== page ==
Thursday, December 23, 2010

December Update of the Coding Guidelines for C# 3.0 and C# 4.0

I finally found some time to update the coding guidelines with some feedback I received since it’s original release in June this year. I’ve removed the following guidelines because I found that they were either very exotic or not general enough for most developers:

  • Avoid side-effects when throwing recoverable exceptions (AV1044)
  • Don’t make assumptions on the object’s state after raising an event (AV1050)
  • Adhere to the LINQ Design Guidelines for custom IQueryable implementations (AV1075)
  • Explicitly define the scope of a type or member (AV1551) because it is a duplicate of AV1501.

I also noticed that the Design Guidelines section is getting bigger with each new version, so I split up that section into three smaller sections. And because of that, I had to renumber the guidelines in the AV1025-1100 range as well. So what about the new guidelines?

Well, these are new ones:

  • Use an interface to support multiple implementations, not a base class (AV1004)
  • Use an interface to decouple classes from each other (AV1005)
  • Avoid bidirectional dependencies (AV1020)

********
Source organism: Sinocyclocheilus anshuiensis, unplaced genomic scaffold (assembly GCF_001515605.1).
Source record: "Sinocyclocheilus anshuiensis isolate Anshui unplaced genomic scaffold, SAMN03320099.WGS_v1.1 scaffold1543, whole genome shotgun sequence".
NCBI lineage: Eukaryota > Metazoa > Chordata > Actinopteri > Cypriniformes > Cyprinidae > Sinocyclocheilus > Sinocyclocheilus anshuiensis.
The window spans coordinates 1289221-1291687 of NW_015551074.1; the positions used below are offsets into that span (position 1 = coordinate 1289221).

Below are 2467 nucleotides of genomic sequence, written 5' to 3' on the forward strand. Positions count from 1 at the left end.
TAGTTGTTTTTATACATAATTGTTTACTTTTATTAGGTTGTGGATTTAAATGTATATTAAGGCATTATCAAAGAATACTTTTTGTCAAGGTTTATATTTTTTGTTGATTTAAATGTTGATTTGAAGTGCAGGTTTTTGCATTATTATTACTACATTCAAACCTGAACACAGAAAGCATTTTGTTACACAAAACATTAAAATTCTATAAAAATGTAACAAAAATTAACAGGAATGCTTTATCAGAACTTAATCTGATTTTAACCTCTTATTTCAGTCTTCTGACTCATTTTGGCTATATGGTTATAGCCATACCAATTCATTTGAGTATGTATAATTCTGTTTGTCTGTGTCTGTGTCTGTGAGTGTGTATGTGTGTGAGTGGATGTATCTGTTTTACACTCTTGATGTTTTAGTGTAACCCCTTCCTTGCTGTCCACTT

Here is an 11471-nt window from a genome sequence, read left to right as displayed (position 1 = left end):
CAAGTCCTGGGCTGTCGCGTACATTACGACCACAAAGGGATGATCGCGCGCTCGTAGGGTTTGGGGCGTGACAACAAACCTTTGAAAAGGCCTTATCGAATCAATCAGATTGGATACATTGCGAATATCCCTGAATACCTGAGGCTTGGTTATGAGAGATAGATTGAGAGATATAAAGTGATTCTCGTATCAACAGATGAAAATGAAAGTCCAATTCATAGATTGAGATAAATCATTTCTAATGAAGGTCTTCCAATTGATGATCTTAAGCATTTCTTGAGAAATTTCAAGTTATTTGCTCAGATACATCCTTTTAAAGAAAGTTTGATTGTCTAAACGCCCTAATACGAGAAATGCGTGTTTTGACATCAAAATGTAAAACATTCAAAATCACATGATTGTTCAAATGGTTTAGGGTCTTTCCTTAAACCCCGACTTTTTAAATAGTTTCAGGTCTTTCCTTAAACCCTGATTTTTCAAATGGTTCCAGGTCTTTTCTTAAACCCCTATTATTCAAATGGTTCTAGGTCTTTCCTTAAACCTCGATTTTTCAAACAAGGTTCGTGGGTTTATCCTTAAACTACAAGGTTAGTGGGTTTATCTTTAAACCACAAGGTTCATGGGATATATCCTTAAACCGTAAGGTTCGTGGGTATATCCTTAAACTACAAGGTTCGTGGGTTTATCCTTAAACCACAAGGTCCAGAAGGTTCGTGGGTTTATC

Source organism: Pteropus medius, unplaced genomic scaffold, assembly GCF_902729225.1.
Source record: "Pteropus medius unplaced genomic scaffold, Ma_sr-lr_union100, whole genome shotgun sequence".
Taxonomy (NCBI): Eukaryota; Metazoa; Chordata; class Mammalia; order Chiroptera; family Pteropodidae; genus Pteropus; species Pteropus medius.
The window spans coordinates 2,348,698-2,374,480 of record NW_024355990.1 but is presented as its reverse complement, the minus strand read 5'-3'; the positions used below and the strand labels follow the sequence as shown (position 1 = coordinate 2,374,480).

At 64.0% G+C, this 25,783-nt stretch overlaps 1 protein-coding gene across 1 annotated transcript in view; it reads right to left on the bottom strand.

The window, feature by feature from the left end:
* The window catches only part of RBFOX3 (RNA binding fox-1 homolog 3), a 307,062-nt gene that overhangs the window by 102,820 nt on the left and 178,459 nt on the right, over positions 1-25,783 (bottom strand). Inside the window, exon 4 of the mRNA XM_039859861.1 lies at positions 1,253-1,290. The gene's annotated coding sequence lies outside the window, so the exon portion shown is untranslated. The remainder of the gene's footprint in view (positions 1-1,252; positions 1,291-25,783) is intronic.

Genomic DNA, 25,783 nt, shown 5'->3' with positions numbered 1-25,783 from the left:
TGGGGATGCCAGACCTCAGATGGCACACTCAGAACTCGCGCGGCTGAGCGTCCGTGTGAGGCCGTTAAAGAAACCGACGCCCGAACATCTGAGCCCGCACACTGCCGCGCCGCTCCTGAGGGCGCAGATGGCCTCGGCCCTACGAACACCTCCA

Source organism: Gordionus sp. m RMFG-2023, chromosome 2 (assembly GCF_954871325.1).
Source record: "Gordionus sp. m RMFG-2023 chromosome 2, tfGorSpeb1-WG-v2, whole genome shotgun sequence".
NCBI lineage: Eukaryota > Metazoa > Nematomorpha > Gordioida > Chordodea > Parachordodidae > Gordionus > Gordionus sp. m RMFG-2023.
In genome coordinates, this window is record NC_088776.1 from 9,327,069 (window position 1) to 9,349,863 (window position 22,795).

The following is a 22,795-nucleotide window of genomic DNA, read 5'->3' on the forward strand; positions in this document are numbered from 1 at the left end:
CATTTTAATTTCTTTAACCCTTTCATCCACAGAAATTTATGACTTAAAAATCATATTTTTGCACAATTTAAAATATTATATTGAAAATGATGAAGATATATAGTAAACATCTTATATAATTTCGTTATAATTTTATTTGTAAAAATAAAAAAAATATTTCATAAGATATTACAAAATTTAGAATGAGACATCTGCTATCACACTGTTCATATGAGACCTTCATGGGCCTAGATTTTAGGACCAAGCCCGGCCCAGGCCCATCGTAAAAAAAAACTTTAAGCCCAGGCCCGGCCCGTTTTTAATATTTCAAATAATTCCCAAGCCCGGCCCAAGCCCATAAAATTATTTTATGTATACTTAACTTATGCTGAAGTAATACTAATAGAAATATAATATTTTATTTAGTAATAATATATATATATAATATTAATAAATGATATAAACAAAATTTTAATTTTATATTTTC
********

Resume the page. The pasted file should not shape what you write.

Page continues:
• Classes should have state and behavior (AV1025)
  • Avoid mutual exclusive properties (AV1110)
  • Don’t expose stateful objects through static members (AV1125)
  • Use exceptions instead of return codes for reporting failures (AV1200)
  • Don’t use nested loops in a method (AV1532)
  • Consider abstracting an external dependency or 3rd party component (AV1580)

As usual, you can download the latest version, its A4 cheat sheet, and Visual Studio 2010 rule sets at

Saturday, December 11, 2010

A night of Silverlight, WPF, unit testing and Caliburn Micro

Last Thursday, me and my employer Aviva Solutions hosted the December edition of the DotNED user group in Leiden. And yesterday a shared my Silverlight reference architecture on this year’s last SDN Event. I gave two talks that evening and one last night and wanted to share my slides and example code from here.

Best Practices for Writing First Class Unit Tests
Slides, Example Code

Building Testable Silverlight and WPF applications using Caliburn Micro
Slides, Example Code

A Silverlight 4 Reference Architecture for LOB Applications
Slides, Example Code

Notice that you need Visual Studio 2010, the Silverlight 4 Tools and probably the Silverlight 4 Toolkit (but I’m not entirely sure about the latter).

If you have any questions, let me know.